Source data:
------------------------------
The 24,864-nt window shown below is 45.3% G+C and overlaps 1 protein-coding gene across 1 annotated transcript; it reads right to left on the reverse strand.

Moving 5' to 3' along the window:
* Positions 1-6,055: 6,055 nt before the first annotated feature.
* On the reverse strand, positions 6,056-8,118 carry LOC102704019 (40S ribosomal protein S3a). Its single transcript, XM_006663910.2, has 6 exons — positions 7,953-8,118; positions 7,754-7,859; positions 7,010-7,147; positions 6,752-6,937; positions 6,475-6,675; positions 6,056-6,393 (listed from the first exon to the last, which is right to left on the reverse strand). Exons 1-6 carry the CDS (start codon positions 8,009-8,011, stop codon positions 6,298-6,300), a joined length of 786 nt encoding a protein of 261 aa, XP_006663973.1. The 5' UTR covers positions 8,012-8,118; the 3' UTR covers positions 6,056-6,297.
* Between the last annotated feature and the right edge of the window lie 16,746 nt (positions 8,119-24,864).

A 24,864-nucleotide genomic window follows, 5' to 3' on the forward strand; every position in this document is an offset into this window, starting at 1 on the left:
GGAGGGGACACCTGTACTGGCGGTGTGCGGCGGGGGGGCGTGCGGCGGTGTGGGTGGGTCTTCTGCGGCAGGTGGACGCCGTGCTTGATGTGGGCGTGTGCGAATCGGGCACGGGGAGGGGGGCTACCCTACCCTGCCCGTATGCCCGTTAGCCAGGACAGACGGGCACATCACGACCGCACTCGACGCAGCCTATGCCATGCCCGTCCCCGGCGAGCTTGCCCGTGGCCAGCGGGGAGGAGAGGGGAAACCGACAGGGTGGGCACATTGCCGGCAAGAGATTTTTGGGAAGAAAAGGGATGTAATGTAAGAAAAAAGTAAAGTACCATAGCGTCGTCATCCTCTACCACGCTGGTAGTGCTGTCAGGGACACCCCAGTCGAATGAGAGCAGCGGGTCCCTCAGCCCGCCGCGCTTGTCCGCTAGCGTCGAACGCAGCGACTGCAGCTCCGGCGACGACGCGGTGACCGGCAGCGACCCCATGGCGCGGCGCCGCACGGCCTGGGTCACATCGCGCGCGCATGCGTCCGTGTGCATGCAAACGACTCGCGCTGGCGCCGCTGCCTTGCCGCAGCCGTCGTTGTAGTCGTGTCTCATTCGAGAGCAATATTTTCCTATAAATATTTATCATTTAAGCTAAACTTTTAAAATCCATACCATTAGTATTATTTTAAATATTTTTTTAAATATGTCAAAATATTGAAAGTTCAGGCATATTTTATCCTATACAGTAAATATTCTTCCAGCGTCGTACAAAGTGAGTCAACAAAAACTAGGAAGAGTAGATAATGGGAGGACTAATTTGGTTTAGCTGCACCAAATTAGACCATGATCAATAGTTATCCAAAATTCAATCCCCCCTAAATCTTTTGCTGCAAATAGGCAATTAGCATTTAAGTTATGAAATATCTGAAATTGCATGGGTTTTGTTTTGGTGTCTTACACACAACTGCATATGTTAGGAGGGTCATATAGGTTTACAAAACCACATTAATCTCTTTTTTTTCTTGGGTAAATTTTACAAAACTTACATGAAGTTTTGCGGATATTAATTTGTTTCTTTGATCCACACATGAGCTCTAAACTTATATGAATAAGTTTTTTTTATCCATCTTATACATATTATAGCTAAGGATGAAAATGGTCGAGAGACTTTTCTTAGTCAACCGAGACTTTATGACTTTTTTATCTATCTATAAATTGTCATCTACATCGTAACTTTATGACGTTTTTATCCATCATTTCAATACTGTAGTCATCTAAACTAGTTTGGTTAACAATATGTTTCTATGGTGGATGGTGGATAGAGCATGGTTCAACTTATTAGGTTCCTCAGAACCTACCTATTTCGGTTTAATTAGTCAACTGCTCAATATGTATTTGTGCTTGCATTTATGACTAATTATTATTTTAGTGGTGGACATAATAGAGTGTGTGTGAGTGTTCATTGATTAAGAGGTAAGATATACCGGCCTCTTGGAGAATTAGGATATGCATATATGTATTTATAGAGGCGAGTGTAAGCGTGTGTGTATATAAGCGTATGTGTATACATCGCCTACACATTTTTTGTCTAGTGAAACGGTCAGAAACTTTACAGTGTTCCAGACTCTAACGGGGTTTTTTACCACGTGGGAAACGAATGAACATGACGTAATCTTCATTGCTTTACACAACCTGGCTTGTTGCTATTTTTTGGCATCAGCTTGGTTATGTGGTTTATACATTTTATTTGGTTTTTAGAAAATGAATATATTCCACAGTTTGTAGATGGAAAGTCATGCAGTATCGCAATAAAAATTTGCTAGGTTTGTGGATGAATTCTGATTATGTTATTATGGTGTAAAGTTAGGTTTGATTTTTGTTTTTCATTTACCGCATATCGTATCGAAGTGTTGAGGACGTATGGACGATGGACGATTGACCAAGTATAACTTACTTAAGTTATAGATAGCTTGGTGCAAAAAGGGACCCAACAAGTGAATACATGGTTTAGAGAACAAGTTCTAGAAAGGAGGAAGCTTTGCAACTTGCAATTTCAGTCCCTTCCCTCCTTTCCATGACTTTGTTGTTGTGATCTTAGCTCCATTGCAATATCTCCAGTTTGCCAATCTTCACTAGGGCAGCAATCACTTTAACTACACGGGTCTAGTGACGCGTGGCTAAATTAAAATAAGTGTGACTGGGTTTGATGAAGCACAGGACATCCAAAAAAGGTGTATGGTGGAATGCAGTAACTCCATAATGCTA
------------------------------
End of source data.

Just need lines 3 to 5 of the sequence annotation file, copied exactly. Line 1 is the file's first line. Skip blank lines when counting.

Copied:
* Positions 1-6,055: 6,055 nt before the first annotated feature.
* On the reverse strand, positions 6,056-8,118 carry LOC102704019 (40S ribosomal protein S3a). Its single transcript, XM_006663910.2, has 6 exons — positions 7,953-8,118; positions 7,754-7,859; positions 7,010-7,147; positions 6,752-6,937; positions 6,475-6,675; positions 6,056-6,393 (listed from the first exon to the last, which is right to left on the reverse strand). Exons 1-6 carry the CDS (start codon positions 8,009-8,011, stop codon positions 6,298-6,300), a joined length of 786 nt encoding a protein of 261 aa, XP_006663973.1. The 5' UTR covers positions 8,012-8,118; the 3' UTR covers positions 6,056-6,297.
* Between the last annotated feature and the right edge of the window lie 16,746 nt (positions 8,119-24,864).